101 Special thanks are due to Dr. Haseeb Mughal, S.P, who assisted the Commission with professional competence, sincerity of purpose, dedication and tireless energy. Dr. Mughal not only assisted the Commission, during investigation but also helped in compilation of the report at all stages. Thanks are also due to Mr. Abdul Majid, Chief Prosecution Officer, who assisted the Commission with his known professional competence, dedication and sincere efforts. His knowledge of law and procedure was of considerable help and facilitated the submission of the report."
Report blames family
The report has recommended interrogation of the deceased Neelofar’s husband Shakeel Ahangar and his friends, suspecting his hand in the “planning and execution” of the May 29 incident.  
From the report: 
Shakeel Ahmad Ahangar was working with his brothers at Welding workshop at Shopian. He eloped with Neelofar Jan in the, 2007 and went outside Shopian-----. After his return to Shopian he started his own business by opening a shop of readymade furniture items near Police Station Shopian after this he separated from his brothers and started a separate kitchen. He was also looking after the education and expenses of his two sisters Roomi Jan and Asiya Jan ------. After few days he was blessed with a male child thereby adding additional load to his family expenses. In Oct, 2008 he purchased an orchard (1-Kanal, 16-Marla) in Nagbal-Dehgam for about 5.30 lacs.
He also owns a Maruti car and maintains a good living standard.
Further it is learnt that he does not carry a good reputation among the society and is being known for his immoral activities. His assets are quite disproportionate to his known source of income, thus requiring in depth investigation to work out the possibility of Shakeel and his friends/associates in the present incident.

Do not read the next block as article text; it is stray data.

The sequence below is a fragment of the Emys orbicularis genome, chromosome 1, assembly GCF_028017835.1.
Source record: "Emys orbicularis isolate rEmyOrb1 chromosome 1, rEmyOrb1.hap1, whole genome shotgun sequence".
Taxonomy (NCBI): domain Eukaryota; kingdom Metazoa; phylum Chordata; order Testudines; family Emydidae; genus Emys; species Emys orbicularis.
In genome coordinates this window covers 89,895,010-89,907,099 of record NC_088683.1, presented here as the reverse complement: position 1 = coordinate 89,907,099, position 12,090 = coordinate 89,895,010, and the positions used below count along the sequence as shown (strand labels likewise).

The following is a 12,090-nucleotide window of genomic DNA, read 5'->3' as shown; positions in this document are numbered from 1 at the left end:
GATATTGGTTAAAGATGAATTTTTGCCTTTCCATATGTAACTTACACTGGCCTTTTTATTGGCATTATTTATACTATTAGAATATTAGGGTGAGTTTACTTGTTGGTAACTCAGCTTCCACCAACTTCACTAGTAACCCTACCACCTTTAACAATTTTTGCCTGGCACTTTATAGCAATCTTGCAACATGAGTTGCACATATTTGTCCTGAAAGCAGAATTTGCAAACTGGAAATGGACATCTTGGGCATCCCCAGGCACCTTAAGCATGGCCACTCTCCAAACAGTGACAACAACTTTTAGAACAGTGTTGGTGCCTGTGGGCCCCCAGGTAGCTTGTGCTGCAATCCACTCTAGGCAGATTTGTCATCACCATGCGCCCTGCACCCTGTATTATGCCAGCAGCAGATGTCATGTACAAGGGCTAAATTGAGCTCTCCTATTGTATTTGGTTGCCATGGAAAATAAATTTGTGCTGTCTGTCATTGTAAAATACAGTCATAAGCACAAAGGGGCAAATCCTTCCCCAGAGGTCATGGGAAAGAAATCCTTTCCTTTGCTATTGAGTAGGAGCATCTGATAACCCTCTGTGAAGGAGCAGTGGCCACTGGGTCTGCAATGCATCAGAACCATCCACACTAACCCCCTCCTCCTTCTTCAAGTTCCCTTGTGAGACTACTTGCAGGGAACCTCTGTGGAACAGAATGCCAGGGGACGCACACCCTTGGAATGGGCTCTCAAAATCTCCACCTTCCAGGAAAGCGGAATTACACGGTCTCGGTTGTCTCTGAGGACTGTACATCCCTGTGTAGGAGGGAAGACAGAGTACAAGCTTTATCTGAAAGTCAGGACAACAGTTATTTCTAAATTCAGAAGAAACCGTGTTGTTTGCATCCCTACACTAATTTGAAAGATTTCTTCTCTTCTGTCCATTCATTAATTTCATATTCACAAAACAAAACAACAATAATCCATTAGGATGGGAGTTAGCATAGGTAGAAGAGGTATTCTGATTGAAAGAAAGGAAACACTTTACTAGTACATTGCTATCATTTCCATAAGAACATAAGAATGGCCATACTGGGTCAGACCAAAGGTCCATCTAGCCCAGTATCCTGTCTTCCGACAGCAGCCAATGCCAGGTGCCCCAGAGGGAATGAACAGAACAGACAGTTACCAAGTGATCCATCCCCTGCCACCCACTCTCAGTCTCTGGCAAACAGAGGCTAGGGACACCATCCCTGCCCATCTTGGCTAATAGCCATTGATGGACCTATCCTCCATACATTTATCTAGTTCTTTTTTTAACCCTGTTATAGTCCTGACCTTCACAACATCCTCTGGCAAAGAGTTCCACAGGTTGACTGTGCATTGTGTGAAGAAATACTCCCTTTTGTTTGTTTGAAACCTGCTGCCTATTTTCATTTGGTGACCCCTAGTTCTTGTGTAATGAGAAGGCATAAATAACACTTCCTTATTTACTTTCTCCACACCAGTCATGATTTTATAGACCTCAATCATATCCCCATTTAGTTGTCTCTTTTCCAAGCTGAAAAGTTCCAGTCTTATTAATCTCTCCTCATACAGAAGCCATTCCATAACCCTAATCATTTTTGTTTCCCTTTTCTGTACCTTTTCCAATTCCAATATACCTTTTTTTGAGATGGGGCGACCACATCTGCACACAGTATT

Developing contact by the deceased at Nagabal: The examination of witnesses has suggested that Neelofar Jan, Roomi Jan (other sister of Shakeel, who was a frequent visitor to the orchard along with Neelofar) and Asiya Jan were frequently visiting the orchard. 
Shakeel Ahmed Ahanger, not a good character person, known for his ill deeds and have accumulated huge property beyond his known source of income. He has come to know about this relation, which could have led to the planning and execution of this incident. Needs thorough interrogation of Shakeel his friends and associates to find out the truth. (SIC)
"Special thanks are also due to Mr. Mukhtar Ahmad Wani, Secretary, his sound experience in the legal field, his worldly wisdom, and matured suggestions were of immense help and provided support to the Commission at all times.
Additional Deputy Commissioner, Shopian Shri Mohammad Yousuf Zargar took care of the entire staff of the Commission and ensured the safe stay in spite of continuous closure of the market and other essential supplies including stationery. The Commission adequately thanks Mr. Zargar. Although Executive Engineer, PHE Department did nothing initially to prevent supply of raw water, used by the staff of Commission for drinking and consequently most of the staff members went down with dysentery and diarrhea, but it was only after intervention of the Hon’ble Minister, PHE that clean potable water was provided for drinking of the staff of the Commission.